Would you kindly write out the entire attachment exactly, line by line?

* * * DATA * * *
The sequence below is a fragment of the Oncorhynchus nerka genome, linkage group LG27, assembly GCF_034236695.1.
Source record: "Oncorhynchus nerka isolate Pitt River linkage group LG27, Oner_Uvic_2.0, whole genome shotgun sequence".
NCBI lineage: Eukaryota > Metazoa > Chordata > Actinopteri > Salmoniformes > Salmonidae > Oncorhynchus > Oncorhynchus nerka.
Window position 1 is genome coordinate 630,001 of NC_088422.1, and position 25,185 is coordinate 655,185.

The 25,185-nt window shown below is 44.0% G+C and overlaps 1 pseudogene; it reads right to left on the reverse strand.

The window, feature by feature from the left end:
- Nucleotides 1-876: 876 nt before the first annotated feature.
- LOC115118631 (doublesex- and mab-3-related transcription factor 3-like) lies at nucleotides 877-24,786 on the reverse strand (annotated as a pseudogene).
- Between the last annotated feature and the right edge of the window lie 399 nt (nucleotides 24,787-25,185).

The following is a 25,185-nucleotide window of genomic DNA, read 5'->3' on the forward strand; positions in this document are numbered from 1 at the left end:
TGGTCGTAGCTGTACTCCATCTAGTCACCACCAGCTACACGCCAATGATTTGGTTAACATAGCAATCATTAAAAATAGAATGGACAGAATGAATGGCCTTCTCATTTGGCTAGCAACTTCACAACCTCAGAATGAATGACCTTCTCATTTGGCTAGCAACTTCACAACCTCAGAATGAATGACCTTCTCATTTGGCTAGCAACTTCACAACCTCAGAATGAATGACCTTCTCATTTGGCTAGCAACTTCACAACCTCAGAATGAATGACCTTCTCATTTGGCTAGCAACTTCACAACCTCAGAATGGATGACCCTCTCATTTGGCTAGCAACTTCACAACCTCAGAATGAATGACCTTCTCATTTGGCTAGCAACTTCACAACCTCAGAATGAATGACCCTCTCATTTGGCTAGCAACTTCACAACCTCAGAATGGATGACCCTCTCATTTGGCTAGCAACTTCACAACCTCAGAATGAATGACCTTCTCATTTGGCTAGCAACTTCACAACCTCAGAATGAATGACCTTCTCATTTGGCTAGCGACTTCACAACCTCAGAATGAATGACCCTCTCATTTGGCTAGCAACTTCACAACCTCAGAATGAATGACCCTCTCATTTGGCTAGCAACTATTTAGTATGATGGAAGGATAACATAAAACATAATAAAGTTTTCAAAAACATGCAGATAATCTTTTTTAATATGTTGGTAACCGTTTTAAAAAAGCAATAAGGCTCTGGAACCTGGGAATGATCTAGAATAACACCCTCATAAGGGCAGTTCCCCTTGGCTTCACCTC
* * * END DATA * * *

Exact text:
The sequence below is a fragment of the Oncorhynchus nerka genome, linkage group LG27, assembly GCF_034236695.1.
Source record: "Oncorhynchus nerka isolate Pitt River linkage group LG27, Oner_Uvic_2.0, whole genome shotgun sequence".
NCBI lineage: Eukaryota > Metazoa > Chordata > Actinopteri > Salmoniformes > Salmonidae > Oncorhynchus > Oncorhynchus nerka.
Window position 1 is genome coordinate 630,001 of NC_088422.1, and position 25,185 is coordinate 655,185.

The 25,185-nt window shown below is 44.0% G+C and overlaps 1 pseudogene; it reads right to left on the reverse strand.

The window, feature by feature from the left end:
- Nucleotides 1-876: 876 nt before the first annotated feature.
- LOC115118631 (doublesex- and mab-3-related transcription factor 3-like) lies at nucleotides 877-24,786 on the reverse strand (annotated as a pseudogene).
- Between the last annotated feature and the right edge of the window lie 399 nt (nucleotides 24,787-25,185).

The following is a 25,185-nucleotide window of genomic DNA, read 5'->3' on the forward strand; positions in this document are numbered from 1 at the left end:
TGGTCGTAGCTGTACTCCATCTAGTCACCACCAGCTACACGCCAATGATTTGGTTAACATAGCAATCATTAAAAATAGAATGGACAGAATGAATGGCCTTCTCATTTGGCTAGCAACTTCACAACCTCAGAATGAATGACCTTCTCATTTGGCTAGCAACTTCACAACCTCAGAATGAATGACCTTCTCATTTGGCTAGCAACTTCACAACCTCAGAATGAATGACCTTCTCATTTGGCTAGCAACTTCACAACCTCAGAATGAATGACCTTCTCATTTGGCTAGCAACTTCACAACCTCAGAATGGATGACCCTCTCATTTGGCTAGCAACTTCACAACCTCAGAATGAATGACCTTCTCATTTGGCTAGCAACTTCACAACCTCAGAATGAATGACCCTCTCATTTGGCTAGCAACTTCACAACCTCAGAATGGATGACCCTCTCATTTGGCTAGCAACTTCACAACCTCAGAATGAATGACCTTCTCATTTGGCTAGCAACTTCACAACCTCAGAATGAATGACCTTCTCATTTGGCTAGCGACTTCACAACCTCAGAATGAATGACCCTCTCATTTGGCTAGCAACTTCACAACCTCAGAATGAATGACCCTCTCATTTGGCTAGCAACTATTTAGTATGATGGAAGGATAACATAAAACATAATAAAGTTTTCAAAAACATGCAGATAATCTTTTTTAATATGTTGGTAACCGTTTTAAAAAAGCAATAAGGCTCTGGAACCTGGGAATGATCTAGAATAACACCCTCATAAGGGCAGTTCCCCTTGGCTTCACCTC